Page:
Hancock quits as health secretary after breaching Covid guidance

Matt Hancock has resigned as health secretary after he breached social distancing guidance by kissing a colleague.

In a letter to the PM he said the government “owe it to people who have sacrificed so much in this pandemic to be honest when we have let them down”.

Boris Johnson said he was “sorry” to receive the resignation.

It comes after pictures emerged of him with Gina Coladangelo, reportedly taken on 6 May.

Mr Hancock had been under increasing pressure to quit, after The Sun published pictures of Mr Hancock and Ms Coladangelo, who are both married with three children, kissing. The newspaper said they had been taken inside the Department of Health.

Fellows Tory MPs, as well as Labour and the Covid-19 Bereaved Families for Justice group, had called for the health secretary to be sacked.

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In a video posted on Twitter, Mr Hancock said: “I have been to see the prime minister to resign as secretary of state for health and social care.”I understand the enormous sacrifices that everybody in this country has made, that you have made, and those of us who make these rules have got to stick by them and that’s why I have got to resign.”

In his resignation letter, Mr Hancock reiterated his apology for “breaking the guidance” and he apologised.

“Matt Hancock is right to resign. But Boris Johnson should have sacked him.”


Hancock resignation letter


In response, the prime minister said Mr Hancock “should leave office very proud of what you have achieved – not just in tackling the pandemic, but even before Covid-19 struck us”.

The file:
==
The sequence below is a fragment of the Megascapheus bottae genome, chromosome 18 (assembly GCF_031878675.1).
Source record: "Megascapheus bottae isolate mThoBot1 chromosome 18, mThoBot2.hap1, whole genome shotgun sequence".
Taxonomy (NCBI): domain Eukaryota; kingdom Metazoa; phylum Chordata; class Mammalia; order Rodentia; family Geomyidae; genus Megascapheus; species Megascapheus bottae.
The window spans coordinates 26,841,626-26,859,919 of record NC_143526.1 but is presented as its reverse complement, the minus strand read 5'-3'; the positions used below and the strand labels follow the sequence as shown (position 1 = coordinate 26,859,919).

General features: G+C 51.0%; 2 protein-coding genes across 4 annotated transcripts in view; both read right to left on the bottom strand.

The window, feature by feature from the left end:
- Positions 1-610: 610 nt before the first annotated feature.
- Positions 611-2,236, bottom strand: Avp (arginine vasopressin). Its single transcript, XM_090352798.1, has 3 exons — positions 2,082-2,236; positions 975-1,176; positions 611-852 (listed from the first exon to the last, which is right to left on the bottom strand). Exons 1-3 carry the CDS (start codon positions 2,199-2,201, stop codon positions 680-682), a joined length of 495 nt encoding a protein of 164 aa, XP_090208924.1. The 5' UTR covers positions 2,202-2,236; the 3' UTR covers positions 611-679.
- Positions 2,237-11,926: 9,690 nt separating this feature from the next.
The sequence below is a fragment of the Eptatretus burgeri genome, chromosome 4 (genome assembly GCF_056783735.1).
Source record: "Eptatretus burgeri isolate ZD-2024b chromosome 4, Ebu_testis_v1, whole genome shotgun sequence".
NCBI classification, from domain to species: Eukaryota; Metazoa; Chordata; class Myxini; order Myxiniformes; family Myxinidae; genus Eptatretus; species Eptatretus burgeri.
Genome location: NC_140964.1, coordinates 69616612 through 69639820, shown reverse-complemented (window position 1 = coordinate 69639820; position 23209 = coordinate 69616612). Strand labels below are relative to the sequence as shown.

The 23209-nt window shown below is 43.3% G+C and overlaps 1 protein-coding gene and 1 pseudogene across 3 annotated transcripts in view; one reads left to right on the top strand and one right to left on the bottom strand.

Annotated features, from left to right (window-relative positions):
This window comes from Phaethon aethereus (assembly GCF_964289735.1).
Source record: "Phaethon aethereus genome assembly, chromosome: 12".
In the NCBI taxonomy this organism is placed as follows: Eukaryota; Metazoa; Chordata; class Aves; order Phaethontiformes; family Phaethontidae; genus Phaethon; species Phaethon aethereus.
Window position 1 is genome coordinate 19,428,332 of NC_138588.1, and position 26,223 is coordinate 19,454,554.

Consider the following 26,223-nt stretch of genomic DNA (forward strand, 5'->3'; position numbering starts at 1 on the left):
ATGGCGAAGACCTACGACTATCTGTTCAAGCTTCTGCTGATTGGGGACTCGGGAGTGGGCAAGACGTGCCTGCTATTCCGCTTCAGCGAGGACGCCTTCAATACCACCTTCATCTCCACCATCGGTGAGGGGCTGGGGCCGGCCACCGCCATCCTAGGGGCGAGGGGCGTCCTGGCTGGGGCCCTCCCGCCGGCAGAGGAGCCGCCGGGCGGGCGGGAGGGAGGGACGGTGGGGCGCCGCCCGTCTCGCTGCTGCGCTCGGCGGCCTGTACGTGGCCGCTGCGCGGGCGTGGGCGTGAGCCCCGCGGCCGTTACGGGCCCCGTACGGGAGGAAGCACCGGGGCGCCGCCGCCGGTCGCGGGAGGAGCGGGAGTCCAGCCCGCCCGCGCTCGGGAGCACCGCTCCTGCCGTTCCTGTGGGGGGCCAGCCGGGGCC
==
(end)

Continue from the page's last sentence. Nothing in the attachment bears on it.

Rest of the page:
He added: “I am grateful for your support and believe that your contribution to public service is far from over.”

Labour leader Sir Keir Starmer tweeted: “Matt Hancock is right to resign. But Boris Johnson should have sacked him.”

The SNP’s Westminster leader Ian Blackford tweeted: “Massive failure of leadership by Boris Johnson, Hancock should have been sacked.”

Liberal Democrats leader Sir Ed Davey tweeted that Mr Hancock’s legacy was one of “failure” and he said the fact that Mr Johnson “could just carry on regardless brings the prime minister’s judgement into question once again”.

Concerns had also been raised about the process which saw Ms Coladangelo appointed as a non-executive director of the Department of Health.

Ms Coladangelo – a friend of the health secretary since they worked on a student radio station at Oxford University – was appointed to the role – which comes with a £15,000 salary and involves 15 to 20 days of work per year – last September.

A No 10 spokesman has insisted the “correct procedure” had been followed but refused to go into detail.

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